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Geometry of Living Systems

Page history last edited by Jonathan Dietz 7 years, 9 months ago





















Bilateral symmetry (mirror-image symmetry): From a distance, nearly all animals have bilateral symmetry, with a left side looking like a mirror-image of the right side.
Vi Hart: Doodling in Math: Spirals, Fibonacci, and Being a Plant:


Radial symmetry: Many plants and a few animals (starfish, sea anemone, etc) have radial symmetry.


Fractal symmetry: Many structures -- trees, ferns, lungs, blood vessels -- have a fractal symmetry. From a distance, the appearance of a large branch on a tree looks similar to a closer look at a smaller branch on that large branch.

Shape recognition:

Many enzymes and drugs have a specific geometric shape -- molecular shape -- that exactly fits into and matches some specific biological molecule. (The "lock and key" theory).

Structure based drug design allows people to design drugs that affect only one specific molecule, rather than having unwanted side effects on other parts of the body.

Optimum geometric structures:

The shapes of many structures in living things are often very close to some mathematically optimum geometric shape.

For example:

The cornea and lens of the eye have a shape that is extremely smooth, less than 400 nm of irregularity. Otherwise it would not focus light properly.

Many bones have a solid outer layer, and a more sponge-like inner region, rather than having a uniform structure throughout. This is similar to the way structural I beams have a broad top and bottom surface, but a narrow interior web, rather than a simple uniform rectangle from top to bottom. Both these shapes give a much better strength-to-weight ratio than a uniform structure.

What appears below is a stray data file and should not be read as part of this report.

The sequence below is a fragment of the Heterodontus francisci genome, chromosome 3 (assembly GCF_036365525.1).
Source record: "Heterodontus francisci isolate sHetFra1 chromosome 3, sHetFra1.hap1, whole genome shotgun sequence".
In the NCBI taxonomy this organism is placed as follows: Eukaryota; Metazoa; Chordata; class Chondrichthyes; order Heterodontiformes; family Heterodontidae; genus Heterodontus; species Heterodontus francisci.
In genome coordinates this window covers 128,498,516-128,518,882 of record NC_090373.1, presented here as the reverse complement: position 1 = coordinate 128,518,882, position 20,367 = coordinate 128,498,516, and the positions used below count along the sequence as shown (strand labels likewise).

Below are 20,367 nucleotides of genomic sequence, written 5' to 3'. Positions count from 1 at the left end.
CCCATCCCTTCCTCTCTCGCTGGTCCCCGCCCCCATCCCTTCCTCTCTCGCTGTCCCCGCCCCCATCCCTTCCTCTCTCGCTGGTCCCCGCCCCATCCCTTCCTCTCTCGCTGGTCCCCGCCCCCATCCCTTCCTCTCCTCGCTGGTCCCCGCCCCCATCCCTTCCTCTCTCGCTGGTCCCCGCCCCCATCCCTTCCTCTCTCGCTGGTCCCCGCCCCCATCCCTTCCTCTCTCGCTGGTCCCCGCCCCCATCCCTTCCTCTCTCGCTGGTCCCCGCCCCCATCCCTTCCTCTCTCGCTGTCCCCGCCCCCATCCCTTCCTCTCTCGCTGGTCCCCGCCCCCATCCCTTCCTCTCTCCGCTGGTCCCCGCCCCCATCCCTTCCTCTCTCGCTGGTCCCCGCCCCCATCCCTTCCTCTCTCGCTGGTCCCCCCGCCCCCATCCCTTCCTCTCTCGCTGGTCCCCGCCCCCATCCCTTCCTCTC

Geometric scaling and power laws: Larger animals have many features different from smaller animals that can be explained by geometric scaling.

For example:

An animal twice as large requires feet that can handle 8 times as much weight. So an animal twice as long as another need feet that are more than twice as wide or made of stronger substances or both.

In situations where a small surface/volume ratio is useful -- such as keeping a warmblooded animal warm in cold place -- larger animals with smaller ears have an advantage.

In situations where a large surface/volume ratio is useful -- such as staying cool in hot places -- smaller animals with larger ears have an advantage.

... something about aerodynamics and wings here ...

... something about sunflowers and Fibonacci here ...


... something about children with small throats have higher-pitch voices than adults with larger throats ...

... please add more features ...

Read more: http://wiki.answers.com/Q/Features_of_geometry_in_life#ixzz22Ux8Tkxb

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